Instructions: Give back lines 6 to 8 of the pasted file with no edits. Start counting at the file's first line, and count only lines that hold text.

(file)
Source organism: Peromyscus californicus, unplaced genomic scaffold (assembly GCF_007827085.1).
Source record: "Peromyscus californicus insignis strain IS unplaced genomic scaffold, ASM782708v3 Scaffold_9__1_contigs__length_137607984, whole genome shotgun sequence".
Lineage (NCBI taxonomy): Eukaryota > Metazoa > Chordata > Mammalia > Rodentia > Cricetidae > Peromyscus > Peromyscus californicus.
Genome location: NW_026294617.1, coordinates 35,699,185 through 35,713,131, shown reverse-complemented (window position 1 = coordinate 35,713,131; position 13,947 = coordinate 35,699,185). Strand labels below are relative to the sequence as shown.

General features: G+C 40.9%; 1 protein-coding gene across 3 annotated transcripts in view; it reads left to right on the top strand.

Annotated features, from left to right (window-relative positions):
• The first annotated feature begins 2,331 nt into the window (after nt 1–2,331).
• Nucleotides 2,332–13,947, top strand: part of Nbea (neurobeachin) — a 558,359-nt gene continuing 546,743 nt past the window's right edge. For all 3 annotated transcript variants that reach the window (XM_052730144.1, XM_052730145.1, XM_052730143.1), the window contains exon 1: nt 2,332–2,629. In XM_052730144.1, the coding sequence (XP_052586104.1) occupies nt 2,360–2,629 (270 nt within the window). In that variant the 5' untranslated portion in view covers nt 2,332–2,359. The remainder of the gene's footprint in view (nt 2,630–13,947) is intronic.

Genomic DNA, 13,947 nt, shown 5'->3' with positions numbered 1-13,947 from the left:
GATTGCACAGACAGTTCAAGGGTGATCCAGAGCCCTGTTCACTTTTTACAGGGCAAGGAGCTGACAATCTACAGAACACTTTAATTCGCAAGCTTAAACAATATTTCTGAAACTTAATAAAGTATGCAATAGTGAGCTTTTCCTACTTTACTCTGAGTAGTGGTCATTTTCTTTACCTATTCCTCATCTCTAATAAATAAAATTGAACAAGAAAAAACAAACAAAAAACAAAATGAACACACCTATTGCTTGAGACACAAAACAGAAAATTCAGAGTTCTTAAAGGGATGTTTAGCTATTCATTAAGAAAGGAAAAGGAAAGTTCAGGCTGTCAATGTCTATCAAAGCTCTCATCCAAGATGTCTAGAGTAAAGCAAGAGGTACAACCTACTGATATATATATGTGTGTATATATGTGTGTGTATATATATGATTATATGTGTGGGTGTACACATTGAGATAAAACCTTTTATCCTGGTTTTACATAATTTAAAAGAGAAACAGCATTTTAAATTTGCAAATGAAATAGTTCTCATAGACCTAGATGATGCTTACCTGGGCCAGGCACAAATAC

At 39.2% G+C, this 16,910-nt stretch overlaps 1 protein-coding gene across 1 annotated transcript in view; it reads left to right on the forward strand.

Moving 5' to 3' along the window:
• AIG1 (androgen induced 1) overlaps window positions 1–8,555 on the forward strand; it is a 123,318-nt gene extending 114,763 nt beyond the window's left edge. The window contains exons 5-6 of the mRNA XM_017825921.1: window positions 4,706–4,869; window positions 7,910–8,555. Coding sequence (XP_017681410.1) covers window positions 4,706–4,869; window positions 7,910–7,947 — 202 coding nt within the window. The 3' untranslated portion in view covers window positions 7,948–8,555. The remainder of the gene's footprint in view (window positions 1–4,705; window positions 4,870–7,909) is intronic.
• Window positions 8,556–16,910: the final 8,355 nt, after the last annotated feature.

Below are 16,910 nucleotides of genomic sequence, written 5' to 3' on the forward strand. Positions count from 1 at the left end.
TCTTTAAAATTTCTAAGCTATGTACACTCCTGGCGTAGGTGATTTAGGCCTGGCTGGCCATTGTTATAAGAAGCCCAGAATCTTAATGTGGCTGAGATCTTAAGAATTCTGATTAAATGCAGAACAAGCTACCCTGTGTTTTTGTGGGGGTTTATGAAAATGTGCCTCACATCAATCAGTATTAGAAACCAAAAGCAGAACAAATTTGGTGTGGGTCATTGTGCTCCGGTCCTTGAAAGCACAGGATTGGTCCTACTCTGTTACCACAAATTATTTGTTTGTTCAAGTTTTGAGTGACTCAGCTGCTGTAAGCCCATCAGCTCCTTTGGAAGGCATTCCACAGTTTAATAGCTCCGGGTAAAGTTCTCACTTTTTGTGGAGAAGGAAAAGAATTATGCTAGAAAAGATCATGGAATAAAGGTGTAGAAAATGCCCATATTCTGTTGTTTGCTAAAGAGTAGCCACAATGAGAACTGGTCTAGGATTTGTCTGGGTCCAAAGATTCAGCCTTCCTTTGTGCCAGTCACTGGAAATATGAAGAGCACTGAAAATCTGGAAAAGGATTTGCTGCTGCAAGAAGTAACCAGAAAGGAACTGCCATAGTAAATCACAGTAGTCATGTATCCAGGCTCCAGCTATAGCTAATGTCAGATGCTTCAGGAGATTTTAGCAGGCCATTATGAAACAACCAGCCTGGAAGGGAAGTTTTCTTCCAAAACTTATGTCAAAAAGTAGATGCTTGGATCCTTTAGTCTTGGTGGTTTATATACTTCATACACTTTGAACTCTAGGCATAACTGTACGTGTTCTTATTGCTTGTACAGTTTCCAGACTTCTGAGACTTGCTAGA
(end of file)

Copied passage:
Annotated features, from left to right (window-relative positions):
• The first annotated feature begins 2,331 nt into the window (after nt 1–2,331).
• Nucleotides 2,332–13,947, top strand: part of Nbea (neurobeachin) — a 558,359-nt gene continuing 546,743 nt past the window's right edge. For all 3 annotated transcript variants that reach the window (XM_052730144.1, XM_052730145.1, XM_052730143.1), the window contains exon 1: nt 2,332–2,629. In XM_052730144.1, the coding sequence (XP_052586104.1) occupies nt 2,360–2,629 (270 nt within the window). In that variant the 5' untranslated portion in view covers nt 2,332–2,359. The remainder of the gene's footprint in view (nt 2,630–13,947) is intronic.